Marc Alan Fishman: DC’s Newest – A New Hope or Phantom Menace?

Section 8Well, it’s been a while since I’ve been snarky. And I use that italicized denotation to declare to you that my right eyebrow is fully engaged and riding high, whilst its partner is floating low. There is a smirk across my mouth that clearly tells you that I’m excited. These are the announcements Internet op-ed folk dream of reading – and then immediately speculate, rant, and blather about.

The New 52 is dead. Long may you rot, New 52.

Following up from the soon-to-pass “Convergence” epic-to-end-all-epics-except-that-last-epic crossover event, DC will be overhauling its monthly title list to include 25 currently running series, and a newly announced (well, like, a week ago announced) set of 24 new titles that may just be rebrands, or retitled series they still are putting out. So, be prepped for yet-another-batch of #1s to flood your racks and drain your wallet. And I say your wallet because in spite of all the good karma DC is attempting to gain by admitting some present-day faults with this stunt, I have yet to be impressed. If anything, this current PR initiative leaves me even more tepid regarding mainstream comic bookery.

Dan DiDio’s press release declared the shifting sands of the line as “allow[ing] us to publish something for everyone, be more expansive and modern in our approach and tell stories that better reflect the society around us.” All in all, that’s a great sentiment. It clearly rides the line between apology and promise for the future. Something for everyone hits right in the bread basket. As the average comic shop goer continues to diversify – both in who goes to the shop as well as what those in the shop are looking for – declaring that a motif of the line was to expand beyond the norm of capes and cowls is a great thing to strive for.

Of course if you then look at the line being offered, tt’s a big fat lie.

The rest of the quote deals with incorporating a modern approach in telling stories that reflect the society around us. This leaves me with a bad taste in my mouth. They said the same thing with the New 52 and all we got were angsty superheroes and an abundance of Nehru collars. Oh, and the death of a ton of worthwhile continuity and legacy. But I digress.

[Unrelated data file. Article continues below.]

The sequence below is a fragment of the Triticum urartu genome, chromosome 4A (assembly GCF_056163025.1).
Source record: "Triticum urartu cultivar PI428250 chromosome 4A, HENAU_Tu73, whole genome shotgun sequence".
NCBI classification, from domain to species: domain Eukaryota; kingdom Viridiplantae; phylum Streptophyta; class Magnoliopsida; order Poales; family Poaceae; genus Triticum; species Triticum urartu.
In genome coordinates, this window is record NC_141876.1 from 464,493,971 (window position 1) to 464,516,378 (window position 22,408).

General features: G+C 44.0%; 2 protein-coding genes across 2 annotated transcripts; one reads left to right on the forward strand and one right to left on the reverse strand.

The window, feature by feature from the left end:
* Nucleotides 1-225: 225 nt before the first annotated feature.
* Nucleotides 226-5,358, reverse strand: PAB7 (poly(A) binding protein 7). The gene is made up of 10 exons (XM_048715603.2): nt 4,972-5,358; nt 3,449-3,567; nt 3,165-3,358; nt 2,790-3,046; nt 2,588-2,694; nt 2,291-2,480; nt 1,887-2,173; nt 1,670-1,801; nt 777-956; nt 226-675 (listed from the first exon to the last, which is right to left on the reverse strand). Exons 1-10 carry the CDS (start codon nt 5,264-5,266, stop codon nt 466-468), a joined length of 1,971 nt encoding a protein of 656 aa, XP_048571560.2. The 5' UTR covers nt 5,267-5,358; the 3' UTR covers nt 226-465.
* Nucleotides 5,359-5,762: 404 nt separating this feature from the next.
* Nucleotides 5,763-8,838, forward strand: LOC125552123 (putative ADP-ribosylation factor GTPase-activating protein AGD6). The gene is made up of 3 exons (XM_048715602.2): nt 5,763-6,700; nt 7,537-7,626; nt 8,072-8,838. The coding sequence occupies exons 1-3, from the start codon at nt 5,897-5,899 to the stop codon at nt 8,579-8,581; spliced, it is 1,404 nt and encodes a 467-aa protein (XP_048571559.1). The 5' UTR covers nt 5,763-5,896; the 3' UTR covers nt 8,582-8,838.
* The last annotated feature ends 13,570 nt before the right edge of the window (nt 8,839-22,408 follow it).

Be that is it may, there’s glints of hope peering out in between the predictable. The Bryan Hitch written and drawn Justice League of America gives me the hope from last time I gave a crap about DC’s biggest team – the Morrison years. We Are Robin takes what appears to be a street-level justice bent, likely set in Gotham. It harkens back perhaps to GCPD, a series that I wish there were more of in any incarnation of the DCU. And for those who like to celebrate the odd, well, Bat-Mite or Bizarro might take typical cape-and-cowl crud and give us something unexpected.

Peering further down the list though, we get series that seem to be dusting off concepts the modern reader isn’t going to know. Prez, Omega Men, and Section Eight: I’m looking at you. Seeing these titles amongst the noobs has me scratching my head. Pair those What the-? titles with lame ducks like Black Canary, Martian Manhunter, and Cyborg and I’m no longer scratching… I’m shaking it in sadness.

Not because I don’t want these series to succeed, mind you. But the truth of the matter is none of these books are on the tips of the tongues of those seeking new books or concepts. And while DC may hope some jazzy art, or a modern concept will instantly enamor the geeks at large with the new books… someone somewhere should denote that one simply can’t “Batgirl” their way to victory. It will take heavy lifting by the respective creative teams to lure the initiated into the fold – and then it will take near perfection of execution to keep those books alive. If they want a hint, they should go back to New York and ask Marvel about Hawkeye.

The truth of the matter is that it will take an amazing leap of faith for any of the new series to be more than just another attempt at making buzz. While putting great talent on a book (like Ennis and McCrea on Section Eight – a series tied to their old hit, Hitman) is never a bad thing… putting out this many number one issues in succession makes it infinitely harder to see the kind of success DiDio is hoping for. It’s not enough to hack and slash your way through the catalog and dump a ton of new books on the public under the guise of the shifting tides.

The announcement on the whole reeks to me of boardroom politics and analytic-based commodity profiteering. Simply put, the powers-that-be figured out that #1s spike sales. So, fuck all… flood the market again, wrap it up in some nice PR about diversity, and save the line for another two years.

Mark my words: if half of the newly announced series are still being published at issue #13, feel free to shave my face.